"I am not a role model," basketball player Charles Barkley declared in a Nike commercial in 1993. "I'm not paid to be a role model. I'm paid to wreak havoc on the basketball court. Parents should be role models. Just because I dunk a basketball, doesn't mean I should raise your kids."
That was a somewhat controversial statement almost 20 years ago, but now there's research to back Barkley up. He and other professional athletes are definitely not role models, Simon Brownhill, an education expert at the University of Derby, tells the Independent in London.
In fact, he says, kids are not even aware of what role models are until they are well past the age of being starstruck by athletes and other celebrities. Their behavior is more influenced by their parents and teachers.
The Independent reports Brownhill surveyed 178 men who work in preschools and elementary schools, asking them if they see themselves as role models. Most, he found, could not clearly define the term "role model."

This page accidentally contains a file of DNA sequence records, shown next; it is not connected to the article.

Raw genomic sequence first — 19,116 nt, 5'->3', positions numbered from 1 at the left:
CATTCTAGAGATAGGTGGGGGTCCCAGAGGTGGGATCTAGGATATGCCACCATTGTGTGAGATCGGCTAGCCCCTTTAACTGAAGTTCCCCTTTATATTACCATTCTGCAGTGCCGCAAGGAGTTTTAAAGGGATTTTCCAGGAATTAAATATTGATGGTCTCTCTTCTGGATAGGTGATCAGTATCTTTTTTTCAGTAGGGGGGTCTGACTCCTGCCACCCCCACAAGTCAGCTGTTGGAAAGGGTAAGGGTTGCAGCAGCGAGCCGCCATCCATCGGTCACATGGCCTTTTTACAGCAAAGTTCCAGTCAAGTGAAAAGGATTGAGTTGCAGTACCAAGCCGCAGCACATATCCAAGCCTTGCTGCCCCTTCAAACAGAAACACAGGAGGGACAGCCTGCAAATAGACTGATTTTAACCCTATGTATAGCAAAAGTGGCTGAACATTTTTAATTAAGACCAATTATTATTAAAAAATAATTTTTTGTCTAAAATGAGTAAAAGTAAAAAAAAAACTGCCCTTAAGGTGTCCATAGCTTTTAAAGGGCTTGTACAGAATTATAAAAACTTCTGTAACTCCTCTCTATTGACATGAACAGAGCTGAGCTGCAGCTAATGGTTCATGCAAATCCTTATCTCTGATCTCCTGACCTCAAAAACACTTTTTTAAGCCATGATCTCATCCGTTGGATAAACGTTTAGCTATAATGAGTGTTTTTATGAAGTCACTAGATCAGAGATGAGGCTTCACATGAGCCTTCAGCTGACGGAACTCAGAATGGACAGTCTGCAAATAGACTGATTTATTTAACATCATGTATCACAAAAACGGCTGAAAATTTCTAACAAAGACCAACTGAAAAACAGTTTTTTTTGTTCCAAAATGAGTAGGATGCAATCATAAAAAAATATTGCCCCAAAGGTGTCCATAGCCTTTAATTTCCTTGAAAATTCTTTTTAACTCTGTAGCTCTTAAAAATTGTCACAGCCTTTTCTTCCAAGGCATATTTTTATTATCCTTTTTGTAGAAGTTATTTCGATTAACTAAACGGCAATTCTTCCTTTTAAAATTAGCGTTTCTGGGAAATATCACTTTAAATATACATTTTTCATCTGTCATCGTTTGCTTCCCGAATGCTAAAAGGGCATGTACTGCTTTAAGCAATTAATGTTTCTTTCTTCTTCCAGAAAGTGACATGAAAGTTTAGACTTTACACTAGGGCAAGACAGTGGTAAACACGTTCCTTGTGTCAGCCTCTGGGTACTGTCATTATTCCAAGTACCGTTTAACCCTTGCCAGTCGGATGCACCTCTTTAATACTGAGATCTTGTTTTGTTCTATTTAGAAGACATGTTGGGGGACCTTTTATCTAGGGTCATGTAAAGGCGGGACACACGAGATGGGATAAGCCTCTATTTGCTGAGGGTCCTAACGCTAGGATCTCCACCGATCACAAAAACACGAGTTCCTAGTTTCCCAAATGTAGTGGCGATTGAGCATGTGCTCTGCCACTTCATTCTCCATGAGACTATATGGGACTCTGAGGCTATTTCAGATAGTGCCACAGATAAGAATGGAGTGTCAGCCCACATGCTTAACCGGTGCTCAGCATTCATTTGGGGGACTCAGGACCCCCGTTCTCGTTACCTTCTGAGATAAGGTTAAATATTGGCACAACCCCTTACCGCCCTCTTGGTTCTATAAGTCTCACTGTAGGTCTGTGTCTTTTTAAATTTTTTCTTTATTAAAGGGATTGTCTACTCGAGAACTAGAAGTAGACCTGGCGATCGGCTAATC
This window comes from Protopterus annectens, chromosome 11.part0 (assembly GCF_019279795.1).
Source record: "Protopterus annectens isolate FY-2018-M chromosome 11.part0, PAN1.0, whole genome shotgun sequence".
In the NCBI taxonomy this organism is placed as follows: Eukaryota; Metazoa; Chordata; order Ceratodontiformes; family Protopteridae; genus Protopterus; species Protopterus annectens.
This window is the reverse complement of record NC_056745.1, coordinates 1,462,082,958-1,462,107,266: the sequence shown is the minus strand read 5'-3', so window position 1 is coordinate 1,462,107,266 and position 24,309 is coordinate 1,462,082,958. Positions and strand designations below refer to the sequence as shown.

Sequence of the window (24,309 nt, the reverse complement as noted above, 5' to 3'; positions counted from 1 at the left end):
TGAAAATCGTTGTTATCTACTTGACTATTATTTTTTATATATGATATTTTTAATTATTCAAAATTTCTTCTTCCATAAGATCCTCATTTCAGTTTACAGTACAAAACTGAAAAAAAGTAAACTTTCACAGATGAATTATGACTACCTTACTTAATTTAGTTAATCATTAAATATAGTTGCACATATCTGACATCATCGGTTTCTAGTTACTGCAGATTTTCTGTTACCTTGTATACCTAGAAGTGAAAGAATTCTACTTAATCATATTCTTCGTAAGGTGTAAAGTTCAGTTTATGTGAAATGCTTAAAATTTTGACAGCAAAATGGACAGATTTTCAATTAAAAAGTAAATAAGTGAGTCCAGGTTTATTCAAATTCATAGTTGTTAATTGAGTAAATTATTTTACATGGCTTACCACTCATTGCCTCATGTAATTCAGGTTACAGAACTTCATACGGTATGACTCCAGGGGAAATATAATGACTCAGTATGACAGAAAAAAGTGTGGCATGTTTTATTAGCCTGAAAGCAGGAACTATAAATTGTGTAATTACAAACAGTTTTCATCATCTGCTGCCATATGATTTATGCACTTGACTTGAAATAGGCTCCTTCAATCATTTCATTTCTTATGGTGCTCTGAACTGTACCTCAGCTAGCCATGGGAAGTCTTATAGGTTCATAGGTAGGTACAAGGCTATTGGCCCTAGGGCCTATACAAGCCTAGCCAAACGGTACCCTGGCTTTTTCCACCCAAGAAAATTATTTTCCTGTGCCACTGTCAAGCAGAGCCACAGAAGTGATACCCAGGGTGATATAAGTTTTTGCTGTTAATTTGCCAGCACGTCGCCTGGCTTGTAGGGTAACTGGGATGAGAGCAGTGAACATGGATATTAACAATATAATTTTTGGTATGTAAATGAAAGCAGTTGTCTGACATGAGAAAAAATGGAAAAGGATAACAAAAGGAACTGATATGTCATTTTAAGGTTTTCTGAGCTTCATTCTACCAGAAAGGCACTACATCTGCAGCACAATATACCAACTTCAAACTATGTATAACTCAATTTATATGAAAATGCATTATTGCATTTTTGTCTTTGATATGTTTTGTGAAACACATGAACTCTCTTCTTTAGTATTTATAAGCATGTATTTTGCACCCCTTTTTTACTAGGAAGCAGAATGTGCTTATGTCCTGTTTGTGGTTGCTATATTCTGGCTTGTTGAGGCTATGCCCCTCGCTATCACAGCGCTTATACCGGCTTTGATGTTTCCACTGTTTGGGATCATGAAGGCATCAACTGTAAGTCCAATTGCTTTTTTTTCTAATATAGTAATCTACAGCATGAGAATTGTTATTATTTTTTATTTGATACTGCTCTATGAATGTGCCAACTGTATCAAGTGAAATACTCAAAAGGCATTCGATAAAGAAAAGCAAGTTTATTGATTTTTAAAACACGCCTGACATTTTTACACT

Children were similarly confused.
"The results from this study suggest that children aged 8 or younger are still finding their feet in the world and do not have a clear understanding of what a role model is," Brownhill tells the Independent. "The men surveyed in the study, who work with young children every day, supported the idea that children are more likely to be influenced by people who are their own age, who share the same experiences and who live close by, such as friends and family, rather than by actors or sports stars."
Brownhill tells the Independent men are not automatically role models to children. That status has to be earned, he says. And, in some cases, he adds, role models can have a negative impact on children's lives.
This excerpt taken from the original story by Ellen Branagh published by The Independent.
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